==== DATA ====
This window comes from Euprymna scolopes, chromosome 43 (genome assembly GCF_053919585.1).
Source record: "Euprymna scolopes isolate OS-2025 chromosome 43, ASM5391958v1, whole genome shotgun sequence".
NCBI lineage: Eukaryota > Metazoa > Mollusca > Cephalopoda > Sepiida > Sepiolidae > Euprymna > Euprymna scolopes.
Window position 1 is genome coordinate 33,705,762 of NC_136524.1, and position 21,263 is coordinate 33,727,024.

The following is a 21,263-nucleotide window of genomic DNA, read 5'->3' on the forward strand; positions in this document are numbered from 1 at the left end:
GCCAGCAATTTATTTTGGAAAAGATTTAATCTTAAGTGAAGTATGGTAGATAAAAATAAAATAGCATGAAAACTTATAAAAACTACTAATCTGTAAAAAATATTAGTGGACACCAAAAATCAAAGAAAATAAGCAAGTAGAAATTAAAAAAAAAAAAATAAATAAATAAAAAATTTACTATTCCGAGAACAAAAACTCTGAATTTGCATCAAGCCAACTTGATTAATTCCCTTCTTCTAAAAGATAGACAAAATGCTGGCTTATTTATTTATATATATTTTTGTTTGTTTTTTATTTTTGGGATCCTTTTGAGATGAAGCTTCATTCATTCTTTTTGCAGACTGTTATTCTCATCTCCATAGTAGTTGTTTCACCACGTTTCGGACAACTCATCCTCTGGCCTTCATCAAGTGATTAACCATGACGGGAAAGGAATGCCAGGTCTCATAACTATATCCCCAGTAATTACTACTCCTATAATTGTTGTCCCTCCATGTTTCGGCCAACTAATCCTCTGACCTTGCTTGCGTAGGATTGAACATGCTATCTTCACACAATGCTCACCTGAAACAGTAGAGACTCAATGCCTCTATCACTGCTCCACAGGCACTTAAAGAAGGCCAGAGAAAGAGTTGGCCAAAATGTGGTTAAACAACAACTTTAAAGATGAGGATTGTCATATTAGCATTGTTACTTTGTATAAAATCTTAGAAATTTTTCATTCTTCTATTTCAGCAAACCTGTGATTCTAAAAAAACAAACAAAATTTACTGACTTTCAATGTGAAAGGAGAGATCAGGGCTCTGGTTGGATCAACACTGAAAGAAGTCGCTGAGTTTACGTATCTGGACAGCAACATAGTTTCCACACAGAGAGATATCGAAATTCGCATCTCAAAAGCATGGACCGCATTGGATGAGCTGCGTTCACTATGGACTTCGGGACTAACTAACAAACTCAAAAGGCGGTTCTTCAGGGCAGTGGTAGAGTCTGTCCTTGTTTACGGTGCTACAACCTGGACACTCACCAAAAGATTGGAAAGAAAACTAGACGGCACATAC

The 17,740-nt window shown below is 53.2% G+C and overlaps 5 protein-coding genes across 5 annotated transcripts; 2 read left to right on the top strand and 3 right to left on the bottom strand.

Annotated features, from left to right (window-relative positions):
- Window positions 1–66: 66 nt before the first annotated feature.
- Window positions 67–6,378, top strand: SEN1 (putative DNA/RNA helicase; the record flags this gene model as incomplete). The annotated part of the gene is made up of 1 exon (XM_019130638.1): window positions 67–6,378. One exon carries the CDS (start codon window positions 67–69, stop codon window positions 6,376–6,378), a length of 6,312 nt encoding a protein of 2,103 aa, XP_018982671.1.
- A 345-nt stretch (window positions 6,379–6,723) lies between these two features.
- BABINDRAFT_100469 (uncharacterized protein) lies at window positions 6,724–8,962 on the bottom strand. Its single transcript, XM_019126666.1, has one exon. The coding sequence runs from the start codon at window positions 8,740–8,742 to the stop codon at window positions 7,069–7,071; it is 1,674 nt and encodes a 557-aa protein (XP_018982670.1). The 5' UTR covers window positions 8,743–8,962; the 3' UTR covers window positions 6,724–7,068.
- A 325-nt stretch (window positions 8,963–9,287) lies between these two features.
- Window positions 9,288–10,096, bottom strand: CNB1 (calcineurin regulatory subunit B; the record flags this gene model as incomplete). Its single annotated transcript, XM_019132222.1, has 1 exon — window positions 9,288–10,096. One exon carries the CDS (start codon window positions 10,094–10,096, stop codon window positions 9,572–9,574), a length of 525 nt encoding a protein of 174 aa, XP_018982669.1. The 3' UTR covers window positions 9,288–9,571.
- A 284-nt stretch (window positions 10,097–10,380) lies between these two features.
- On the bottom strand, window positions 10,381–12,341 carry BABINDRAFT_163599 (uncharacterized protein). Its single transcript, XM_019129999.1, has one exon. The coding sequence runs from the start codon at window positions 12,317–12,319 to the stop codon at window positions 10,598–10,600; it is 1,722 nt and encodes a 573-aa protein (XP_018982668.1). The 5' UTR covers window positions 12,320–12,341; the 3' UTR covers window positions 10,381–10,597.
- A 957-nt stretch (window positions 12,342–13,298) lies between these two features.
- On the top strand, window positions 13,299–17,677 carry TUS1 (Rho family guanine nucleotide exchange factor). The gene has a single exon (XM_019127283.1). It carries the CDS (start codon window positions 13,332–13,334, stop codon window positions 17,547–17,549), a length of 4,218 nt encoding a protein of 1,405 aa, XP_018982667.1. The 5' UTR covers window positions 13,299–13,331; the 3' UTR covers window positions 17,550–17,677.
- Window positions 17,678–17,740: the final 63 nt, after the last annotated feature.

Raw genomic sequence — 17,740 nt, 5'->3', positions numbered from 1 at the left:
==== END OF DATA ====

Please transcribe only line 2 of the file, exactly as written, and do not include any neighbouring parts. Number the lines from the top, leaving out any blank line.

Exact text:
Source record: "Euprymna scolopes isolate OS-2025 chromosome 43, ASM5391958v1, whole genome shotgun sequence".